- Associate Professor
- University of Washington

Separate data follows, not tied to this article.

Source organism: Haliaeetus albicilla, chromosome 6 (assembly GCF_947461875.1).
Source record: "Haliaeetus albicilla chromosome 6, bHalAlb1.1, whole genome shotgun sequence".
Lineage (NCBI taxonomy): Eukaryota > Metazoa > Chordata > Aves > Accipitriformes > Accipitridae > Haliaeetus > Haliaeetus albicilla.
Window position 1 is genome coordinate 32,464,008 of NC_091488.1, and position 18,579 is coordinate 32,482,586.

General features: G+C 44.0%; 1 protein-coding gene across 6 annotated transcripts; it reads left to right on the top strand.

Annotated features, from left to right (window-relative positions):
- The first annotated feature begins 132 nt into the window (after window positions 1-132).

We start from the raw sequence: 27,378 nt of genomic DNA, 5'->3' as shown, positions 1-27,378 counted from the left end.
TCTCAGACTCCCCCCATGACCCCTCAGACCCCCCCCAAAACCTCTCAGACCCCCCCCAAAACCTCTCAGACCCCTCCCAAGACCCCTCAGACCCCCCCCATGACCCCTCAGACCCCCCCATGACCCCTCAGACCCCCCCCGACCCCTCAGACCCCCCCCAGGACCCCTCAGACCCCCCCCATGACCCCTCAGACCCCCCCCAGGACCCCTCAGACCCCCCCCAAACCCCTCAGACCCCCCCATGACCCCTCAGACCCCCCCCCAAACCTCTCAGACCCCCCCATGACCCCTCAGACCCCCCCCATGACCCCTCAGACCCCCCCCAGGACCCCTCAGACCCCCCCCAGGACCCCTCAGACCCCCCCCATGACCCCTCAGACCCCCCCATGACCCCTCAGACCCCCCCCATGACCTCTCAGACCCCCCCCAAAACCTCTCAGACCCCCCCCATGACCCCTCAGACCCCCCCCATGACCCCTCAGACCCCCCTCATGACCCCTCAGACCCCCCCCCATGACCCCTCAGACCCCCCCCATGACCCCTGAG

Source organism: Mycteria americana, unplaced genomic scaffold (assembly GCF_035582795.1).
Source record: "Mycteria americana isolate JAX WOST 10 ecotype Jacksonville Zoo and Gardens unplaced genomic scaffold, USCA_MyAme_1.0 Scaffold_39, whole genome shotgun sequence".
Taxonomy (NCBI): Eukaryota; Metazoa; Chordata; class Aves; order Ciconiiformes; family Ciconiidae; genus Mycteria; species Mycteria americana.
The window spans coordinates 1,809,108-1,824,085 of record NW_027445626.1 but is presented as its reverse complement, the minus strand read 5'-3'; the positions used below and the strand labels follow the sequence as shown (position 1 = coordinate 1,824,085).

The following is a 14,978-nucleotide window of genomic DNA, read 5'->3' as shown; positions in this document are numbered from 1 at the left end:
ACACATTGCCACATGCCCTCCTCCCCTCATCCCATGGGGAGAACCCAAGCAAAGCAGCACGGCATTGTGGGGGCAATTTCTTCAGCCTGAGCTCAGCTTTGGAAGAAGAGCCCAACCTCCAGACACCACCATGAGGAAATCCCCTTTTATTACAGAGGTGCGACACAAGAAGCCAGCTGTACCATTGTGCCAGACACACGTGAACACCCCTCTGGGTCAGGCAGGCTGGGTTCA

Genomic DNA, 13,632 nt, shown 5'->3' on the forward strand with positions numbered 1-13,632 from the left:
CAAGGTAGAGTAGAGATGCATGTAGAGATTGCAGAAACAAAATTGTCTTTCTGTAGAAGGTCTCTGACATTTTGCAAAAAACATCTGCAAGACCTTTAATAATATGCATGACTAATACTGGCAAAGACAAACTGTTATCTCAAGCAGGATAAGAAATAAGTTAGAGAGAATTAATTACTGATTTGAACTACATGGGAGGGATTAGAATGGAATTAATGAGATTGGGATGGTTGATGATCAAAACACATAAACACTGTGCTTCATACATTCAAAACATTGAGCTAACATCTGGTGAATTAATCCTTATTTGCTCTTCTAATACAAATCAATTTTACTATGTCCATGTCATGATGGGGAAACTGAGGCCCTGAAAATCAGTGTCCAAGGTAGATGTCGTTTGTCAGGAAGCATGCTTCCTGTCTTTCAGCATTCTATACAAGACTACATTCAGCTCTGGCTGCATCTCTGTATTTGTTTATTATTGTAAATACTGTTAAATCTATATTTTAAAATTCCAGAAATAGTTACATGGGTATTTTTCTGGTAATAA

“Silicon Age” is a history of the late-twentieth century United States told through the lens of the high-tech revolution. The permeation of computer hardware and software into nearly every aspect of American life has been among the more significant and astonishing features of the post-1970 era, yet the industry and its people have been bit players in broader scholarly narratives of the nation’s political, urban, and social history. Moving high technology from the periphery to the center of the modern historiography, the project frames high-tech’s ascent as a story of politics and culture (not simply of technology and technologists). In doing so, it addresses and reconsiders important social shifts in the nature of work, the landscape of cities, and in national politics.